Моя Америка (My America): New York artist Daniel Gallegos and Russian filmmaker Mikhail Zheleznikov collaborated on the installation of video, drawings and food-related performance art at Museum of the Moving Image in NYC (blog).
მოჩვენება /MOCHVENEBA/მოჩვენება: “The ghost will show us”: Brooklyn based poet Syreeta McFadden and Georgian visual and information media artist Lado Darakhvelidze collaborated on a multimedia project featuring stories and images from the Georgian community of New York City.
Sounding Walls / Soando Paredes: visual artist Ananda Nahu (Brazil) and musician Jeremy Thal (NYC) at BRIC.
Bronx Reflects: A duo of site-specific installations by Brooklyn artist Robert Hickman and Czech artist Martin Papcún reconnected several neighborhoods in the South Bronx which were disrupted in the 1970s by the Bruckner Expressway. Presented by The POINT CDC.
ĆEŽNJA : BORN LONGING: Brooklyn based poet and performer Abena Koomson and Croatian visual artist and filmmaker Kristina Leko collaborated on a multimedia oral history project that shared stories and songs of the Croatian community in New York City at The Kitchen (blog).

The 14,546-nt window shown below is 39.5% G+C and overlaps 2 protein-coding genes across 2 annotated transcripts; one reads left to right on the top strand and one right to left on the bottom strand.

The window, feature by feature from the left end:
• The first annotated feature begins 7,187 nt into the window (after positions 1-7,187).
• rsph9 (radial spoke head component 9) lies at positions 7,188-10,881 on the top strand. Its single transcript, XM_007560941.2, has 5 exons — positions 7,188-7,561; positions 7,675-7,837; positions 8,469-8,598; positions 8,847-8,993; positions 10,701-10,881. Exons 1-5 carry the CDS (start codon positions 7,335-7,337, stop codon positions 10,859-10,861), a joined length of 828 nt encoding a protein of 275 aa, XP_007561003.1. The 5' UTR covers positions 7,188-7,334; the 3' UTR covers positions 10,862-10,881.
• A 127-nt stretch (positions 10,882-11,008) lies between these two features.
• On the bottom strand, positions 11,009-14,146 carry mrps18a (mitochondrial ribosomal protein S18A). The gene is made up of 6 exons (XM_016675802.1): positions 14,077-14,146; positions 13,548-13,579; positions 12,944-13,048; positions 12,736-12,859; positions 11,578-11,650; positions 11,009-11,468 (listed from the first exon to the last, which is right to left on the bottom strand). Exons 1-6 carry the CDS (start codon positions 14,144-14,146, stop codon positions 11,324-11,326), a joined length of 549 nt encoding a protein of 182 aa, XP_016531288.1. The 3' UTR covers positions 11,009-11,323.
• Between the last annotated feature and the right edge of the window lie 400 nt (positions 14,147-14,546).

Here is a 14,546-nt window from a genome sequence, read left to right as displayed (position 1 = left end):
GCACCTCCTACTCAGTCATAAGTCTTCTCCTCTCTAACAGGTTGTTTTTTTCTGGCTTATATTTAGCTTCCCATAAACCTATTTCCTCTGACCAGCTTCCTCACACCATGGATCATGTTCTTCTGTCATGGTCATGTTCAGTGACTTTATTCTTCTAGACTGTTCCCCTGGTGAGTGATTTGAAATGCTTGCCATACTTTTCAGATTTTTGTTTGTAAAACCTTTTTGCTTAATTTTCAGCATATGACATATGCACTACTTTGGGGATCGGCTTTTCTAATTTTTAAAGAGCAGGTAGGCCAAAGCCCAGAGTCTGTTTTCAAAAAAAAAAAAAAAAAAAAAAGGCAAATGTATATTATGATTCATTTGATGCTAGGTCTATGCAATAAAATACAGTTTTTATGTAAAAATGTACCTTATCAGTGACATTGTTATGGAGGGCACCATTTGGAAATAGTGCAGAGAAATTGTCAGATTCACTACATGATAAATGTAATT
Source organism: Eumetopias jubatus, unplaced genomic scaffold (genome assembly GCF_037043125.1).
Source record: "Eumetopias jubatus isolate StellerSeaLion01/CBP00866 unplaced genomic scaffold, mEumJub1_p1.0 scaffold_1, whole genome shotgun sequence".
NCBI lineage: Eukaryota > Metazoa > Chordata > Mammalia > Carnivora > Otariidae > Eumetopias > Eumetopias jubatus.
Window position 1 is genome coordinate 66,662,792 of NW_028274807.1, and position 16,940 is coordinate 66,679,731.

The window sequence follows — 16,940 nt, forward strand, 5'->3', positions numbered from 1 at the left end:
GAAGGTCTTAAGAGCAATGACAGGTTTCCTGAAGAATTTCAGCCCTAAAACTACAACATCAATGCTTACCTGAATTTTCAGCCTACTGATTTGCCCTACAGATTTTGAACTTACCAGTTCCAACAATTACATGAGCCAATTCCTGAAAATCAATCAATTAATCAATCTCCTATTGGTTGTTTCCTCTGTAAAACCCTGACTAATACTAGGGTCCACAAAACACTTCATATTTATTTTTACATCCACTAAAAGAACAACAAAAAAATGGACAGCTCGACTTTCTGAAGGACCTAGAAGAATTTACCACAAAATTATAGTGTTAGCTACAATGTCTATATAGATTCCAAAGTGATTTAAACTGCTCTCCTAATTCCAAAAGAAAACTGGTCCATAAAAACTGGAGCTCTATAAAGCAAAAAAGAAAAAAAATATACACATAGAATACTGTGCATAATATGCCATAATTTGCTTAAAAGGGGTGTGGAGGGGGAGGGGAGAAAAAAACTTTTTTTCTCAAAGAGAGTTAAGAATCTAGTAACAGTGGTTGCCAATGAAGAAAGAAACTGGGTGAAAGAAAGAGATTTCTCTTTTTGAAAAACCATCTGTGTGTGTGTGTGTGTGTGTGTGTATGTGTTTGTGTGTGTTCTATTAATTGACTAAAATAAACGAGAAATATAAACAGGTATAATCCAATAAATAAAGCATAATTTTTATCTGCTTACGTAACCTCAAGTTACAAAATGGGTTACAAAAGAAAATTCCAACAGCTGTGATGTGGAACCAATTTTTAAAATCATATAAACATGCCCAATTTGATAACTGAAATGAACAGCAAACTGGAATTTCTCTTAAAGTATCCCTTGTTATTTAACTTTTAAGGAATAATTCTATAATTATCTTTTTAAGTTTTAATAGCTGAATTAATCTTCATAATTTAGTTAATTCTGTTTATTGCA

Oceans/Golden Tear Drop (Thong Yod): Bronx-based artist Hatuey Ramos-Fermin and Thai artist Arin Rungjang collaborated on a project that explored the relationships between a Thai dessert and a Puerto Rican dance using personal histories and collective memories. At the Brick House, Art Container, and THE POINT CDC.
The Open World Cultural Leaders Program enabled early to mid-career artists and arts managers from Russia to complete 2-3 week professional residencies at leading arts organizations across the United States. Over 300 artists and arts managers in film, modern dance, music, literature, and theater from a wide range of Russia’s geographic regions participated in the program. Their performances have been attended by a combined audience of over 23,000 people across the U.S.